Taiwan's trade and investment are currently undergoing a structural transformation: whether in exports or in investment, the member states of the Association of Southeast Asian Nations (ASEAN) are the only markets still showing growth. Taiwan's trade and investment target has clearly turned from expanding “west” (into China) to “south” into ASEAN.
The latest statistics from the Ministry of Finance indicate that Taiwan's total exports declined five percent January-May, dragged down by declines in exports to major markets like China, North America, Europe and Japan while exports to the six ASEAN nations (Thailand, Singapore, Malaysia, Indonesia, Vietnam and the Philippines) showed the only growth at 6.2 percent.
What's more, with a total value of US$22.48 billion, exports to the ASEAN markets approach the numbers of Taiwan's biggest export market – China, at US$47.19 billion – and make the grouping Taiwan's number two export market, far eclipsing the island's US$13.25 billion in exports to the U.S.
Taiwanese investment is also in the midst of transition.
Ministry of Economic Affairs statistics show that amidst an overall decline of 15 percent in Taiwanese external investment during the January through April period, investment bound for the ASEAN six exploded 174 percent. Compared with declines in investment in the U.S. and China of 72 percent and 22 percent, respectively, it's clear to see where this is headed.
Businesses expanding their investment in the ASEAN nations are largely in the manufacturing, financial and insurance sectors.
Which Sectors Are Hiring?
What to watch for: Travel and tourism; IT technical services and development.
Despite global market unrest, the disruption to the local labor market has been limited.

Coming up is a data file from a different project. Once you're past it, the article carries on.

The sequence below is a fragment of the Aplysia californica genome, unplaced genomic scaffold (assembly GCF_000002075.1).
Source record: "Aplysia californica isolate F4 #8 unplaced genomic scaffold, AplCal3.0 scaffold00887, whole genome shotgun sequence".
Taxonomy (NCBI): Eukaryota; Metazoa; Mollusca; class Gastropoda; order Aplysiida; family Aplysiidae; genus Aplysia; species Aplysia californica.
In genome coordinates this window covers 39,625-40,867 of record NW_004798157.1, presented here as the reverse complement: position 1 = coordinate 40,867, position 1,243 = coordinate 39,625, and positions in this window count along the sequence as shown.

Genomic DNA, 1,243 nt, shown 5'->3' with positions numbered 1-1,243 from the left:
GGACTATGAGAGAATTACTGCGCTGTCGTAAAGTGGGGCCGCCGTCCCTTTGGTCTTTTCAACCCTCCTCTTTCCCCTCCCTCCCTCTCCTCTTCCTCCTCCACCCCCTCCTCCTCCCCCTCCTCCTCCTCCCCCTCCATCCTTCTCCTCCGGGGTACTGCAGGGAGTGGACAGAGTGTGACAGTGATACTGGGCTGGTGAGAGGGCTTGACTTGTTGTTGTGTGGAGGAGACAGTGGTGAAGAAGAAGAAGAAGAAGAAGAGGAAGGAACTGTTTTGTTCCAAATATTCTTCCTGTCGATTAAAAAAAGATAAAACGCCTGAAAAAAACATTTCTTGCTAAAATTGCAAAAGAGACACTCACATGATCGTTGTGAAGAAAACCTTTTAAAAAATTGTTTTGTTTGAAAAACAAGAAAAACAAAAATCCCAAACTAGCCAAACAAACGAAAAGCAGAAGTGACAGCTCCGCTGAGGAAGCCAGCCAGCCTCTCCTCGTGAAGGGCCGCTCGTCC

In its most recent quarterly global outlook and prospects survey, global employment services agency Manpower Group indicates that employment prospects in Taiwan for the third quarter will be rosier than the rest of the Asia-Pacific region and the world in general, ranking second, behind only India.
Of more than 1,000 employers surveyed, 44 percent were planning on adding to their workforce in the third quarter, half planned no change, and just four percent were planning on reducing their workforce.
Staffers for the travel and tourism industry were in greatest demand. With the numbers of tourists from China multiplying and the arrival of peak tourism season during the third quarter, demand for new hires in the service industry is at an all-time high, says Terrence Liu, general manager of Manpower Services (Taiwan) Co. Additionally, the continued rise of online shopping and social media has prompted increasing demand for IT technical services and web development personnel.
A Council of Labor Affairs (CLA) survey of labor demand projections for late July across various industries indicates demand will be strongest in the service sector, with a net increase of 8,200 new job openings to be filled, followed by electronic components manufacturing, with a net 7,000 new jobs added. Wholesaling and retailing; lodging, food and beverages; computers and electronics; and the optical manufacturing industry will combine for a net 3,500-plus jobs added.
The CLA-published Employment Prospects Monthly for May notes that basic minimum wages rose broadly across most of the service sector during the first quarter, with those for professional technicians and technical services providers rising most sharply, on average 10.8 percent. In the industrial sector, wages in the fields of power generation and natural gas supply rose the most, averaging six percent.
The overall employment prospects in the financial, insurance and real estate sectors remain conservative, with little changed from the previous quarter, largely due to the European debt crisis and unresolved issues surrounding the capital gains tax.
Moreover, the blooming European debt crisis can be expected to drag down economic growth rates in major emerging markets, and a number of Taiwan's flagship export industries will see a knock-on effect. Currently, the manufacturing sector continues to lean toward “conserving the workforce, not shrinking it,” to keep them in position to handle future increases in new orders.
Translated from the Chinese by Brian Kennedy